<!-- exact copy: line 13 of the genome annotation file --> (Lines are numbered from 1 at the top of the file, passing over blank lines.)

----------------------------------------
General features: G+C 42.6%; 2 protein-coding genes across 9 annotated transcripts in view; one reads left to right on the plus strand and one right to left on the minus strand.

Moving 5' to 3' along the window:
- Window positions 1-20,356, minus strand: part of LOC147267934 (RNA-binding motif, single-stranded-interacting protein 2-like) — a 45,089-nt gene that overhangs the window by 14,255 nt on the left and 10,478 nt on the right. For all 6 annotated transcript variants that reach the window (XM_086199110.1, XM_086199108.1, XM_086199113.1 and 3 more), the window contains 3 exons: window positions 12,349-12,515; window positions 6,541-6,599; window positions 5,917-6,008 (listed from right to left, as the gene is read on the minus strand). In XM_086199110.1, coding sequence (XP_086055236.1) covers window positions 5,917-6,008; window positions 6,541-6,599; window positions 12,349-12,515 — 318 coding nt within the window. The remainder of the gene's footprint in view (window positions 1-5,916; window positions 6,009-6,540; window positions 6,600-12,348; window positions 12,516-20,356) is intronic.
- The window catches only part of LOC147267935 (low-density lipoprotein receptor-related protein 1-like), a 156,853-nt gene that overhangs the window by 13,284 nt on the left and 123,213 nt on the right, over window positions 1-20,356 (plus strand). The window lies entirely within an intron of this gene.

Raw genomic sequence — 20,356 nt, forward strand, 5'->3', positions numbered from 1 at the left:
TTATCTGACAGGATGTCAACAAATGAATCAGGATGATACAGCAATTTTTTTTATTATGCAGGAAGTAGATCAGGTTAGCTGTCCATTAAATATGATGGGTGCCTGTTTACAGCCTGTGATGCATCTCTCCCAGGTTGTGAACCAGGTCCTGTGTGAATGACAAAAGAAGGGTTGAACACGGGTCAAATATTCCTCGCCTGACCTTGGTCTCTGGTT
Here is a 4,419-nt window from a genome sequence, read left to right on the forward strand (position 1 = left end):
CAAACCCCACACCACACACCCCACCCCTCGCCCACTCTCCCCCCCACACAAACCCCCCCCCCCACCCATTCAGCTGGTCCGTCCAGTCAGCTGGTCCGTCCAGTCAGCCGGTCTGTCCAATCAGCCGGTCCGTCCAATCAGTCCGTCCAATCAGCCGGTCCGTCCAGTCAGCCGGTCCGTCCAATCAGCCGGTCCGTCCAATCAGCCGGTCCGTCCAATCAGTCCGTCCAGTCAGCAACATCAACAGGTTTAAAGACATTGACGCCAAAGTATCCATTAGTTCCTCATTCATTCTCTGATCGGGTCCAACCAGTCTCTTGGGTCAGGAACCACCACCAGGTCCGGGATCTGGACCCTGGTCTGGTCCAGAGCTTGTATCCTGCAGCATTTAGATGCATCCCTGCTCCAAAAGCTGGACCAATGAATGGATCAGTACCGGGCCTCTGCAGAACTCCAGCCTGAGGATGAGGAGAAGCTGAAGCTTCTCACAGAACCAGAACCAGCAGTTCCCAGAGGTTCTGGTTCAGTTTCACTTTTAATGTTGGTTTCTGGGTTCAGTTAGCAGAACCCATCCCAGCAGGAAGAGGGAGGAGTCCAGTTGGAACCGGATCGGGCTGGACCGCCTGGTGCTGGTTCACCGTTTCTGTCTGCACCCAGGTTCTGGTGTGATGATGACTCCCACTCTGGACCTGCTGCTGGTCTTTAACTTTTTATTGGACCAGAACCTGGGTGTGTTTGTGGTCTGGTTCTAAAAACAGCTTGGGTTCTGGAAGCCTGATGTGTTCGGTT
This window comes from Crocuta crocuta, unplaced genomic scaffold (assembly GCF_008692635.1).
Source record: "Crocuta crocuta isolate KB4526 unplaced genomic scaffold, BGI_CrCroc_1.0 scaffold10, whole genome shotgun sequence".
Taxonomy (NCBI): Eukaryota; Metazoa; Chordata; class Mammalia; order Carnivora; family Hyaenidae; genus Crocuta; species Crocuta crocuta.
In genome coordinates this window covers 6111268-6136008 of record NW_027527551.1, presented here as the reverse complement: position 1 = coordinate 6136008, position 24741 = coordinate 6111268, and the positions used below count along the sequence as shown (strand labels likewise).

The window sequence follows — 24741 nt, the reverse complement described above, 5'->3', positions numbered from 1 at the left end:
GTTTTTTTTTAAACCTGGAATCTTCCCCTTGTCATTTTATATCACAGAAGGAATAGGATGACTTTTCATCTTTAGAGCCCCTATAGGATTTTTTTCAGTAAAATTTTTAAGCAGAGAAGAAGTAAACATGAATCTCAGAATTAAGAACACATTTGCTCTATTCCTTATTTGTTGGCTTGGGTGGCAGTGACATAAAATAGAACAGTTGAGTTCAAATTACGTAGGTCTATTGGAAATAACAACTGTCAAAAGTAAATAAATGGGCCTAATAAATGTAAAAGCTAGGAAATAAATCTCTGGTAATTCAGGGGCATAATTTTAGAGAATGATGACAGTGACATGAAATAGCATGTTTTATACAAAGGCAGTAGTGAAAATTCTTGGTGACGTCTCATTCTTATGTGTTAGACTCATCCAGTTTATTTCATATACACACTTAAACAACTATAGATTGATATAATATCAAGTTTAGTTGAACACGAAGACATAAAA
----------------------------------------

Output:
The window sequence follows — 24741 nt, the reverse complement described above, 5'->3', positions numbered from 1 at the left end: